Yerba Buena

Yerba Buena © KKorbholz

Clinopodium douglasii
NATIVE

Description (Jepson, PlantID.net)

  • Eudicotyledon
    • Eudicots are a major lineage of flowering plants; see family for general characteristics
  • Mint Family (Lamiaceae)
  • Trailing perennial herb; often forms mats
    • Grows from woody rootstock, with short ascending branches; stems often root as it spreads
  • Leaves
    • Opposite (2 leaves at each junction with stem)
    • Ovate-triangular and stiff, with toothed margins
    • Aromatic
  • Stems usually 4-sided (square in cross-section)
  • Flowers
    • Inflorescence (flower arrangement) is a pair of small, tubular flowers, which grow on stalks from the leaf axil (branching point)
    • Bilaterally-symmetric, two-lipped flower, with 2 fused upper petals and 3 fused lower petals
    • White flowers age to lavender
    • Ovary superior (above the attachment of other flower parts)
  • Fruit with 4 nutlets (a small, dry fruit that does not split open, derived from a multi-chambered ovary)
  • Height to 4 in.; usually less than 3 ft. wide

Distribution

  • Native to California
    • Grows in woodlands and shady areas of chaparral
    • See Calflora for statewide observations of this plant
  • Outside California, grows from British Columbia southward into California and east to Idaho
  • Grows at elevations to 2,900 ft.

Uses (San Mateo County Parks prohibits removal of any natural material)

  • Visited by bees
  • Aromatic oils, characteristic of the Mint family, smell good to most humans, but deter many potential herbivores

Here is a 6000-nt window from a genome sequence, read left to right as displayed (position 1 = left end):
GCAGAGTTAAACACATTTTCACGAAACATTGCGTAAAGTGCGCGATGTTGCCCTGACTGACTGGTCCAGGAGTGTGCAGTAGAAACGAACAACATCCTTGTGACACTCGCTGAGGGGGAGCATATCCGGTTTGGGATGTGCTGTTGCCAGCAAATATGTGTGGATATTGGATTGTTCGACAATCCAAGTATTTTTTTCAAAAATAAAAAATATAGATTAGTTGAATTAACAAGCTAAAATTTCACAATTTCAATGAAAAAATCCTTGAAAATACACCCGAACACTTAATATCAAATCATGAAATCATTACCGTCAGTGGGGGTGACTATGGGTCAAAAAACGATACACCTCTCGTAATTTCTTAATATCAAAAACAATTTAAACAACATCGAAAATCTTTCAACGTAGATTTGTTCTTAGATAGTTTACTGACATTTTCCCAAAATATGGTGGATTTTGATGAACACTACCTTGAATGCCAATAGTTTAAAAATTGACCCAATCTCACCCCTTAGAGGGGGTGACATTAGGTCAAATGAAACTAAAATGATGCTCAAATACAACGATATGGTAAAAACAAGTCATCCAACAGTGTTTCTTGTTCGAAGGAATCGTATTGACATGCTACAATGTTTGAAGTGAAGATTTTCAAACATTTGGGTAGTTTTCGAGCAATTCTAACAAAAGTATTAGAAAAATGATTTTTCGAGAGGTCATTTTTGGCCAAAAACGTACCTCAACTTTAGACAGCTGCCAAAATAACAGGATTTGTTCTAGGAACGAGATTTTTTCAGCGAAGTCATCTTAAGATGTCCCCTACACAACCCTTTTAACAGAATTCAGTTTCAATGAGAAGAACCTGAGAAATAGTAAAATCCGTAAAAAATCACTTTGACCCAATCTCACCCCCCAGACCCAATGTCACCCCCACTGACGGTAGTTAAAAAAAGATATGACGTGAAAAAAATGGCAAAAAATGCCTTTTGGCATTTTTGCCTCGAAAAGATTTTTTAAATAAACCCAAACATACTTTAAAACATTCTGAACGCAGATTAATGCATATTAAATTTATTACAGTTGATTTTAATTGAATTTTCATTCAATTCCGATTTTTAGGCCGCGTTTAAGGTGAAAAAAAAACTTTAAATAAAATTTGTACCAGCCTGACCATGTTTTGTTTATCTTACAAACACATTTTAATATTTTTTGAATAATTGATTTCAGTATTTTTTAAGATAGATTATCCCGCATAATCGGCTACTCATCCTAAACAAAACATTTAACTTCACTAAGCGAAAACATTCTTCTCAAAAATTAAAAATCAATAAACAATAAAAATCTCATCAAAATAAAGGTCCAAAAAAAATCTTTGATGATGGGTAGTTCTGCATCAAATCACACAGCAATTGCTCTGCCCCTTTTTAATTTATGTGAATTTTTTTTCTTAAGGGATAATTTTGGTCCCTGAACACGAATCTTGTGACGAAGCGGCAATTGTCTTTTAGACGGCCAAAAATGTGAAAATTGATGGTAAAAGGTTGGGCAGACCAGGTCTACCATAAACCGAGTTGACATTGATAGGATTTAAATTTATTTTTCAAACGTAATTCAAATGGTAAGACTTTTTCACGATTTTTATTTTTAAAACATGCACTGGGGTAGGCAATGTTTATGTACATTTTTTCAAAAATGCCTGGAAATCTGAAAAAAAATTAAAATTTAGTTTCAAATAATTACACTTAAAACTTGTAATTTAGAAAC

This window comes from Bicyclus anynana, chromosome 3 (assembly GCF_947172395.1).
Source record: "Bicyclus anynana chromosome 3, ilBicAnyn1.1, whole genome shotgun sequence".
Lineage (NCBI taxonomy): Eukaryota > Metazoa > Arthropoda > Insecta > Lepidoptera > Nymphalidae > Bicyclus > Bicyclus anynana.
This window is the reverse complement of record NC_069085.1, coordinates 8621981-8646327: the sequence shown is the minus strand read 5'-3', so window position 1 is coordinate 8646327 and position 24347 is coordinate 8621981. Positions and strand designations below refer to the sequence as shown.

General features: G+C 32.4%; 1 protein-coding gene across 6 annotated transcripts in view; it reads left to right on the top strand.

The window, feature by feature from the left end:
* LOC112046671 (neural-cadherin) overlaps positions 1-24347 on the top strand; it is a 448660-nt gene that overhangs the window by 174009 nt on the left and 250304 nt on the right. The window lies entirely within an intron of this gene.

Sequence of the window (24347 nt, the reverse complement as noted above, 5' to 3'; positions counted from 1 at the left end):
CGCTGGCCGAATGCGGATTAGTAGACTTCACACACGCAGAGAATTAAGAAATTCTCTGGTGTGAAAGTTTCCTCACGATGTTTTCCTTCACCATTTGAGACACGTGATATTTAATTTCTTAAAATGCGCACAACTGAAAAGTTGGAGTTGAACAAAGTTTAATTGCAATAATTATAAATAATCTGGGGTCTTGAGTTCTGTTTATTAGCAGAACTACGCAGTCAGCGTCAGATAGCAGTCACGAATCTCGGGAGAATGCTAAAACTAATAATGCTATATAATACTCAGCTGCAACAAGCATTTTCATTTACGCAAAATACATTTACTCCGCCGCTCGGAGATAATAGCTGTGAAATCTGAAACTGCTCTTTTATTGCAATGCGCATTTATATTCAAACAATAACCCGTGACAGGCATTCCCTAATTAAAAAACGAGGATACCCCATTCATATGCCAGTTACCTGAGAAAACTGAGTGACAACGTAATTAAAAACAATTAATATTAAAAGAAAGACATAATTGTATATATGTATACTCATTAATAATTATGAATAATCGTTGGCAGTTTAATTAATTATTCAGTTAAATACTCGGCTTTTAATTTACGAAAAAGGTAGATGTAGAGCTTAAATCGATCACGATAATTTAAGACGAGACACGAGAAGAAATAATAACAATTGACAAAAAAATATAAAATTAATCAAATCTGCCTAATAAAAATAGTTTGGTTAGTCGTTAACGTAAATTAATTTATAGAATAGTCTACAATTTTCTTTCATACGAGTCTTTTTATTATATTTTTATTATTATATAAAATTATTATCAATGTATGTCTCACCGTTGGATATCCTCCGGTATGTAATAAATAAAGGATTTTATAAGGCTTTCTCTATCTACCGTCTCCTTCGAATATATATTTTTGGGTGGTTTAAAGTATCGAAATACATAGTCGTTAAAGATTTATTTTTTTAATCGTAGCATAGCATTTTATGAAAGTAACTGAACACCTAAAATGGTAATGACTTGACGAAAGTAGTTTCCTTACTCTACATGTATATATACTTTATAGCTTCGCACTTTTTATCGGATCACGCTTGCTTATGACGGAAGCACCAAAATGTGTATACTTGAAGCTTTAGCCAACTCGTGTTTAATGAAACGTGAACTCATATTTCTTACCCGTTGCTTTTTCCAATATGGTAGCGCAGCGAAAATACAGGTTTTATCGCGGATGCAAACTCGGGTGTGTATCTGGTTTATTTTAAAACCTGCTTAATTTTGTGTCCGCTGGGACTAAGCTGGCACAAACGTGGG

• Native people and early settlers had many uses for yerba buena:
    • Decoction of plant parts for fever and colds
    • Leaves used to cure stomach ailments and to make a refreshing tea
    • Infusion of plant taken as a sedative for insomnia
    • Leaves put in hats and clothes and vines hung around the neck as perfume or wrapped around the head to treat a headache
    • Branches tossed on the fire to create an aromatic disinfectant
    • Skin washes for treating rashes and prickly heat
    • Reputation as an aphrodisiac
David Douglas

Name Derivation

  • Clinopodium (kly-no-PO-dee-um) – from the Greek klino, “to slope” or “recline,” and podos or podios, “a foot”
  • douglasii (DUG-las-ee-eye) – named for David Douglas (1798-1834), Scottish botanist and collector
    • Douglas has over 80 plant and animal species named in his honor, more than any other person
  • Yerba buena – from the Spanish for “good herb,” a name given to a number of aromatic plants

Notes

  • Yerba Buena, the Spanish settlement later called San Francisco, was named for this plant, which grew abundantly there
  • Gently rub the leaf and smell the wonderful minty aroma; remember, no need to pick the leaf!

At Edgewood

  • Found in woodlands
  • Flowers May – August

See General References

Specific References

    David Douglas. 1836. Frontispiece illustration to Vol. 2 of the Companion to the Botanical Magazine. Public Domain.

      Prigge, B.A. and Gibson, A.C. 2013. Clinopodium douglasii. A Naturalist’s Flora of the Santa Monica Mountains and Simi Hills, California. Web version, hosted at Wildflowers of the Santa Monica Mountains National Recreation Area. National Park Service. US Department of Interior.